Tag Archives: Les Blank
Ann and Marc Savoy have been performing in Berkeley for some four decades, since the dawn of the Cajun music renaissance they helped to spark in the mid-1970s. Whether touring with the Savoy-Doucet Cajun Band (their long-running collaboration with BeauSoleil fiddler Michael Doucet), or the Savoy Family Cajun Band with their sons Joel and Wilson, the couple embodies the joyous and earthy pleasures of Cajun culture.
Despite their deep ties to the Bay Area, Thursday’s concert at Freight & Salvage and Friday’s dance party at Ashkenaz offer an unprecedented view into this restlessly creative clan. While they’ve toured with their sons Joel and Wilson for years in the Family Band, the Berkeley concerts mark the first time ever they’ll be joined on stage by their daughters Sarah and Gabrielle.
Sarah, the eldest, is an executive chef in Paris who also leads the Cajun band Sarah Savoy’s Hell-Raising Hayride. She performed on 2003’s Savoy Family Album (Arhoolie), shortly before moving abroad. Gabrielle, a guitarist, photographer, and painter who has created a colorful trading-card style series celebrating Cajun heroes, has never performed with the family. Wilson is the only sibling who won’t be performing in Berkeley. … Continue reading »
Les Blank, regarded by many as one of the best documentary makers in the country, died on Sunday at his Berkeley home. He was 77. The cause was bladder cancer, according to his son, Harrod Blank.
Blank lived in Berkeley for 35 years and his company, Flower Films, is based in El Cerrito.
His friend, Berkeley Councilwoman Susan Wengraf, described Blank’s films as “very, very full of life” and said he had a knack for getting people to reveal themselves. According to his former wife, Chris Simon, Blank did not think of himself as a documentarian, but rather as “a filmmaker whose work happened to be about real people.”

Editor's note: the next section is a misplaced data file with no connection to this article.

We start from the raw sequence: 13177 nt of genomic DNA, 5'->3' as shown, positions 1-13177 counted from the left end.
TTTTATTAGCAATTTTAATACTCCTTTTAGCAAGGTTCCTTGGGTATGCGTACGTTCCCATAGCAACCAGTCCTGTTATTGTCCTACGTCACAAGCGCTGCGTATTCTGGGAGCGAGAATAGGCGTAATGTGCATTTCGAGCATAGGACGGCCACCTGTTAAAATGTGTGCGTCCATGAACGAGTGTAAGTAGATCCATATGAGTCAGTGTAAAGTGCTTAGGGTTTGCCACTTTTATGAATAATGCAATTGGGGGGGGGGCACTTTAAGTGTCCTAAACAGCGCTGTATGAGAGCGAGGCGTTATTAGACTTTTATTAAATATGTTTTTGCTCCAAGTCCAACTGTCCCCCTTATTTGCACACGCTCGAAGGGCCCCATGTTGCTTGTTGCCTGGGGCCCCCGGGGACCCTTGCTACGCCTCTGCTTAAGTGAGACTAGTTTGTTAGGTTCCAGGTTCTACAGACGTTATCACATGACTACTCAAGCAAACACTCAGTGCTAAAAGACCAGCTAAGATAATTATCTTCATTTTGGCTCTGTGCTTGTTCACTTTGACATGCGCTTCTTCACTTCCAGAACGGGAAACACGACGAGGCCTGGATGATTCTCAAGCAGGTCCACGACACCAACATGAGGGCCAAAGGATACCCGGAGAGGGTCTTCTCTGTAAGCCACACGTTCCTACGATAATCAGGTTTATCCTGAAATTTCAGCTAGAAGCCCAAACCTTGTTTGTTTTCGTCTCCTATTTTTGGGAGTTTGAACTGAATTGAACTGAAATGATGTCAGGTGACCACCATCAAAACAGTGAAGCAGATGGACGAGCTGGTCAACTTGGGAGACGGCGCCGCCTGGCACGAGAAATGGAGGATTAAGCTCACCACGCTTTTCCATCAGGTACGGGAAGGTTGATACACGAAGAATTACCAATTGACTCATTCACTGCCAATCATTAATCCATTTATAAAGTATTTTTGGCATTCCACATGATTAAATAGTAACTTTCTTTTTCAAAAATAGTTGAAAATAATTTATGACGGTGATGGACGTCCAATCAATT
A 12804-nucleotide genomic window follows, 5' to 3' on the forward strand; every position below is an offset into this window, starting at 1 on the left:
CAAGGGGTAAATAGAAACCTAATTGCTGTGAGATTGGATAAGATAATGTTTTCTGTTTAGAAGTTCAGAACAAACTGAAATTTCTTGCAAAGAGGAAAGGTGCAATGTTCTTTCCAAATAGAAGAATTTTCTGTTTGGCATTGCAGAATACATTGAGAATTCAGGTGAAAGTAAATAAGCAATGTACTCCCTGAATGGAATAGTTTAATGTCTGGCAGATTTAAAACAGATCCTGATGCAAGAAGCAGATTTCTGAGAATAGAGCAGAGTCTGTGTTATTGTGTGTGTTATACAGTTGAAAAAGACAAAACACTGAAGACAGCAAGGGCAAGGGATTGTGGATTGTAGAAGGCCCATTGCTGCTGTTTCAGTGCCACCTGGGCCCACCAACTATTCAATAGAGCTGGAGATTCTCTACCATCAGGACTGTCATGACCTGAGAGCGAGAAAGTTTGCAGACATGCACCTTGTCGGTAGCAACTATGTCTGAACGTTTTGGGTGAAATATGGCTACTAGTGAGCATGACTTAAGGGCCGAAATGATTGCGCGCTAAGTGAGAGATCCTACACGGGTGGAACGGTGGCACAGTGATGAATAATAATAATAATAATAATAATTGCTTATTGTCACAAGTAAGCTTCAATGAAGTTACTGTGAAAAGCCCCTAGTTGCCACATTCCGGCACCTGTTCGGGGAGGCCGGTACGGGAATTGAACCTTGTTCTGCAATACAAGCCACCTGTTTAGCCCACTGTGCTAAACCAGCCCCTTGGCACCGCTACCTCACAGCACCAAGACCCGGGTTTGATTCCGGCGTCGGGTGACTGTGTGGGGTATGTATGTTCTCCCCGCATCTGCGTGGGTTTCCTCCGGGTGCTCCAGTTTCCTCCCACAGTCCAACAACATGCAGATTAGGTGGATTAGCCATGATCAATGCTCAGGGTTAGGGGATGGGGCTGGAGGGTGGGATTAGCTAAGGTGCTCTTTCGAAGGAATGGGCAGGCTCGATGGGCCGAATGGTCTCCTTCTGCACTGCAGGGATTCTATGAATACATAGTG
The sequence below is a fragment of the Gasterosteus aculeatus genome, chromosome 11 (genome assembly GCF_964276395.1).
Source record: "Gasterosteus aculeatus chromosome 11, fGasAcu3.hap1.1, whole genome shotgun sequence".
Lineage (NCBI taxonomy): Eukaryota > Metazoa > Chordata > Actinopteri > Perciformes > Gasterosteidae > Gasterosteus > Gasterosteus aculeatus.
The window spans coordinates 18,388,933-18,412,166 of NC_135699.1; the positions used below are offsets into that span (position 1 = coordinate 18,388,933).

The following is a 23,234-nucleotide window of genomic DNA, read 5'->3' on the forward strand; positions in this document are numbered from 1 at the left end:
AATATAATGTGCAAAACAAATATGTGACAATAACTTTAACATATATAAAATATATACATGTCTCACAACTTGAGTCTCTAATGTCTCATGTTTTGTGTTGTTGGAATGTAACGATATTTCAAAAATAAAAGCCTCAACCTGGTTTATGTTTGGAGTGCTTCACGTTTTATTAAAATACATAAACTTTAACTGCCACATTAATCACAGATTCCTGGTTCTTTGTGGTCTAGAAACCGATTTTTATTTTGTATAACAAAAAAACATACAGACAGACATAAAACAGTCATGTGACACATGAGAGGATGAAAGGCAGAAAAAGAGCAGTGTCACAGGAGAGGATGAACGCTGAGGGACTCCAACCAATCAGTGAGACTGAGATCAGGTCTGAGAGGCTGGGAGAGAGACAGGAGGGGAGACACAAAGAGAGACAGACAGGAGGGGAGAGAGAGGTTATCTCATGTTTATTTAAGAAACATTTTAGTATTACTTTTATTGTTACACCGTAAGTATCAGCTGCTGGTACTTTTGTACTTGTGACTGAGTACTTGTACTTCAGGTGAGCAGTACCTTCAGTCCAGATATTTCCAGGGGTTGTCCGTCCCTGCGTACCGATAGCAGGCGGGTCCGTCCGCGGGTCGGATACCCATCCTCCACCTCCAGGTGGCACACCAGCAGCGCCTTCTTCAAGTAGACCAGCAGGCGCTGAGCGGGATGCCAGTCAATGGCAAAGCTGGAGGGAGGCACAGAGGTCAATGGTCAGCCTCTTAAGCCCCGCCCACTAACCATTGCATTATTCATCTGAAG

Many of Blank’s films, such as The Blues Accordin’ to Lightnin’ Hopkins (1970) and Chulas Fronteras (1976), focused on American traditional music and its cultural context. He covered the blues, Appalachian, Cajun, Creole, Tex-Mex, polka, tamburitza, and Hawaiian musics. … Continue reading »
Update, 9:10 p.m.: Les Blank was able to attend the City Council meeting and heard the proclamation that was made about him. He was accompanied by his son Harrod Blank and many friends showed up to support him. Berkeleyside’s Emilie Raguso was at the meeting and posted the photo below to Twitter and on our Facebook page (where there’s also video of Harrod Blank addressing the Council.)
Original story: “Les Blank is one of the best documentary filmmakers in America,” says Susan Wengraf, councilwoman for district 6 in Berkeley, who plans to present Blank with a proclamation at tonight’s meeting of the City Council.
Blank, who has lived in Berkeley for 35 years, and whose company Flower Films, is based in El Cerrito, may not be able to attend the meeting at which he will be honored, however, as he is very ill. (On Monday, Blank’s son Harrod told friends he hoped his father would be there.)
Wengraf, who has know the filmmaker for nearly 40 years, says she is crossing her fingers Blank will be there, but she takes comfort from the fact that an informal proclamation was made at a recent screening of clips of Blank’s films. Many of his friends were there and Blank answered questions from the audience. “Harrod said it made him very happy and lifted his spirits,” Wengraf says. … Continue reading »
If it’s true that “Garlic is as good as ten mothers,” the title of Les Blank’s 1980 film, my question is: why anyone would want ten mothers? For most people I know, and speaking for myself, one good mother was plenty. Evidently this is not the case with garlic, about which, for its fanatical fans, there is no such thing as too much.
So when Blank’s cinematic homage to never-enough-garlic was screened on a recent Sunday at the Pacific Film Archive as part of a Les Blank retrospective, aging but loyal garlic-heads, including yours truly, showed up to marinate, yet again, in the stinking rose’s aromatic magic.
When my Book of Garlic was published in 1974 under the nom de plume Lloyd J. Harris, it luckily caught Les Blank’s eye (and nostrils). The book, which had been inspired by my brief stint as a waiter at Chez Panisse during its first hectic days in 1971, proclaimed a garlic revolution in America and popularized the ancient Roman word for garlic, “stinking rose.” … Continue reading »